Edan Lepucki’s California Nightmare


It’s no wonder dystopian and postapocalyptic fiction has experienced a renaissance in recent years: it provides escapism on so many levels. There’s nothing like reading a book that makes you feel grateful for the fact that you can take a hot shower and eat a hot meal, that it’s unnecessary for you to choose a faction, that Big Brother is not watching your every move, and that you’re not obligated to risk your life by participating in an annual Hunger Games death match. That’s right, fellow pre-apocalypse friends: Life is good!…For now.

All right, I’ll admit it: I’m a sucker for a book that immerses you in a good old-fashioned dystopian future—and the more realistic, unique, and twisted, the better. That’s why I’m so excited about Edan Lepucki’s debut novel, California—but that’s also why writing about it has left me feeling conflicted. It’s so deliciously filled with clever, creepy twists right up until the end that I don’t want to risk giving anything away. So please, bear with me while I keep my description short; you’ll just have to trust me that this book is going to be one cultural phenomenon you won’t want to be left out of. While reading it I found echoes of William Goldman’s Lord of the Flies, traces of Cormac McCarthy’s The Road, even shades of George Orwell’s 1984—and if that doesn’t have you headed out the door to pick up a copy, then I just don’t know what to do with you.

California begins with the story of a young woman, Frida, and her husband, Cal, who are living completely off the grid after the collapse of modern American society as we know it—widespread economic and social destabilization, as well as a surfeit of environmental disasters across the country.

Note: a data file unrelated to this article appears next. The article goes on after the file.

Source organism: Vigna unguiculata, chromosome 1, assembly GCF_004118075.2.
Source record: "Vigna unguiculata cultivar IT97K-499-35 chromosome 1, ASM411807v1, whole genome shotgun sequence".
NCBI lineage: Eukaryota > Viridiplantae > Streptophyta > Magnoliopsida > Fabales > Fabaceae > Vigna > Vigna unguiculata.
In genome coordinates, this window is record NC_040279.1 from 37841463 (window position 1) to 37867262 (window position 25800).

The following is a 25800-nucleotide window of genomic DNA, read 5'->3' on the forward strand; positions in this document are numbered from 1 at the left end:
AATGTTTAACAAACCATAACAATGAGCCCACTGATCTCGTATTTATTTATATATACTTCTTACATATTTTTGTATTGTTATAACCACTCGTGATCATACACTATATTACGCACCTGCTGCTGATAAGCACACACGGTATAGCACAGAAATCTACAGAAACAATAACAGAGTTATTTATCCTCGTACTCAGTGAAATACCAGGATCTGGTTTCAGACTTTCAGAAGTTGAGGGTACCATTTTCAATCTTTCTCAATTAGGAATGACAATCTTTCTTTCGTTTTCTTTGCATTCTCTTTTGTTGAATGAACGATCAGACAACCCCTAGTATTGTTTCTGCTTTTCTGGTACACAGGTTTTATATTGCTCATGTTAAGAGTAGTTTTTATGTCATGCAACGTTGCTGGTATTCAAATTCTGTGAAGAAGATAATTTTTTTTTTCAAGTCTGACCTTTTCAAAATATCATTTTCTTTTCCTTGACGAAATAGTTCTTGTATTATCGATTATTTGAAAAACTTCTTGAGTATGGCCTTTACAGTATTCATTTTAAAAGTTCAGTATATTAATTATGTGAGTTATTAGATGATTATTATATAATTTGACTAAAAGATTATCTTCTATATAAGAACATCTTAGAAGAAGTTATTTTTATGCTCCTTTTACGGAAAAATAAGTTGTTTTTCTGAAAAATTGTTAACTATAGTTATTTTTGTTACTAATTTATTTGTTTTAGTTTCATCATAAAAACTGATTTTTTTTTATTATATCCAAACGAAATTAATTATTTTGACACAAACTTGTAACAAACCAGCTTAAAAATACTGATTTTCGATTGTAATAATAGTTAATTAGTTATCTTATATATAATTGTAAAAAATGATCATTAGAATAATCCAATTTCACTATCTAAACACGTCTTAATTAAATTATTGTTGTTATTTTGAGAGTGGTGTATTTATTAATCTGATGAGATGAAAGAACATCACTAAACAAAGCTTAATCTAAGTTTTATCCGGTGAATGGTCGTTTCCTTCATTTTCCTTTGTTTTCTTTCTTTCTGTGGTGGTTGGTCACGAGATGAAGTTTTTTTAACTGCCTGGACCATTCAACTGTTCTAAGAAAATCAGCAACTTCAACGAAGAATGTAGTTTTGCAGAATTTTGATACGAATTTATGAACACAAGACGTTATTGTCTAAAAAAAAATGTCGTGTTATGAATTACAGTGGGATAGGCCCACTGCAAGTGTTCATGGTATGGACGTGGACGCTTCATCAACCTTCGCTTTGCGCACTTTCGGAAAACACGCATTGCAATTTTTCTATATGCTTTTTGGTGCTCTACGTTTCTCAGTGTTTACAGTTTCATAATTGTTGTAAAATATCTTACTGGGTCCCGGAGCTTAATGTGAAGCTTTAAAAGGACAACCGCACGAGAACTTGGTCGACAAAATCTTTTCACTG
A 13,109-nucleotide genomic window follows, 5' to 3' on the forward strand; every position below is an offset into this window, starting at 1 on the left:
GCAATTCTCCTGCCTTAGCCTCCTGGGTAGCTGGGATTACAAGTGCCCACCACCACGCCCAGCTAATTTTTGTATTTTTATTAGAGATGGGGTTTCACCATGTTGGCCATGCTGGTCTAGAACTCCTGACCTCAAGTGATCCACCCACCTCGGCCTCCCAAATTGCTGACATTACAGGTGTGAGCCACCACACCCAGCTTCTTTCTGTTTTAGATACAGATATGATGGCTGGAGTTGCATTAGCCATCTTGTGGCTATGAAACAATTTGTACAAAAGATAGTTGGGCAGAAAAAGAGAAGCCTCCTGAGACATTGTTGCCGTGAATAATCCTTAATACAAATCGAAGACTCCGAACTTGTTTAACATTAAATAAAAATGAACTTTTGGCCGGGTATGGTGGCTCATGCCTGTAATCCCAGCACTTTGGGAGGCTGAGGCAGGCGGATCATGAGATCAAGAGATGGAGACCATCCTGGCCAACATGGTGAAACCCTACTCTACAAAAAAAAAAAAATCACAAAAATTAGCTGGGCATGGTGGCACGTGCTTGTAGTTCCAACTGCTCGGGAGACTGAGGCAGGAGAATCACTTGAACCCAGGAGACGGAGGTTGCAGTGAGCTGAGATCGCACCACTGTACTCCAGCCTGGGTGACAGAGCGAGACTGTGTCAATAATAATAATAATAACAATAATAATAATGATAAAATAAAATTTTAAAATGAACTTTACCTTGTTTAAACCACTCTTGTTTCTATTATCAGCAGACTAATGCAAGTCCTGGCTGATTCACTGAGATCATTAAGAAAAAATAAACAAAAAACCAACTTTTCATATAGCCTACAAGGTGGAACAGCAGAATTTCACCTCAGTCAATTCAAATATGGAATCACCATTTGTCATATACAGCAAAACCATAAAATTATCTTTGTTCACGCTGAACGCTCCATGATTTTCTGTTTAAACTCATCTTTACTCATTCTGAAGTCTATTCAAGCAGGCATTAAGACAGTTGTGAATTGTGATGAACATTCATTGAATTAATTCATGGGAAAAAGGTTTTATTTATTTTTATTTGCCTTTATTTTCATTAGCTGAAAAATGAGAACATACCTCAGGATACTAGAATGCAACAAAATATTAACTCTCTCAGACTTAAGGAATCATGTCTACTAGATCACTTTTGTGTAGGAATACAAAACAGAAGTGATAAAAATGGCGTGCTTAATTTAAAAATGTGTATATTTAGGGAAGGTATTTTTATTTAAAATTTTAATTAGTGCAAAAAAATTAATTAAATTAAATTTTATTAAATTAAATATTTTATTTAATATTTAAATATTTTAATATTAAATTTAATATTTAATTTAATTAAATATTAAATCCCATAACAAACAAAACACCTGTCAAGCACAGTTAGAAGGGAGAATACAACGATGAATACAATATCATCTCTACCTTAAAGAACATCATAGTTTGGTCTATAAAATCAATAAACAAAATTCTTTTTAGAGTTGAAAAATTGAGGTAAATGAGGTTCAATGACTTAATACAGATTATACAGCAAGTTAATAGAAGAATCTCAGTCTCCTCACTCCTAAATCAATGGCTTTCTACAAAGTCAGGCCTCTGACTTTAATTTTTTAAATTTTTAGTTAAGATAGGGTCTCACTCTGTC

Although their isolated life is not easy, Frida and Cal are lucky enough to be able to rely on each other for support and comfort, and, thanks to their deep love and affection for one another, they manage to function surprisingly well under very trying circumstances—that is, until Frida begins to suspect she might be pregnant.

This frightening yet thrilling revelation throws their fragile, self-reliant existence into turmoil. Unsure of the wisdom of bringing a child into their lonely two-person world, Friday and Cal ultimately decide to venture away from the safety of their secluded home base in search of a mysterious (and potentially hostile) settlement that they have been led to believe is only a few days’ journey away.

And they do reach it, but the moment they do, their situation becomes infinitely more complex. While initially Cal and Frida are excited to have found a community of other survivors, they are soon forced to admit that sometimes you should be careful what you wish for. Along with an infusion of new faces, comforts, rules, and customs comes an added element of danger, and worrisome situations that are increasingly out of their control. Worst of all, Frida and Cal’s relationship, which has long been one of mutual respect and trust, is thrown out of balance—along with every other element of their once fairly predictable existence. But now that they’ve come this far, the question is, can they ever go home?

Are you planning to check out California?

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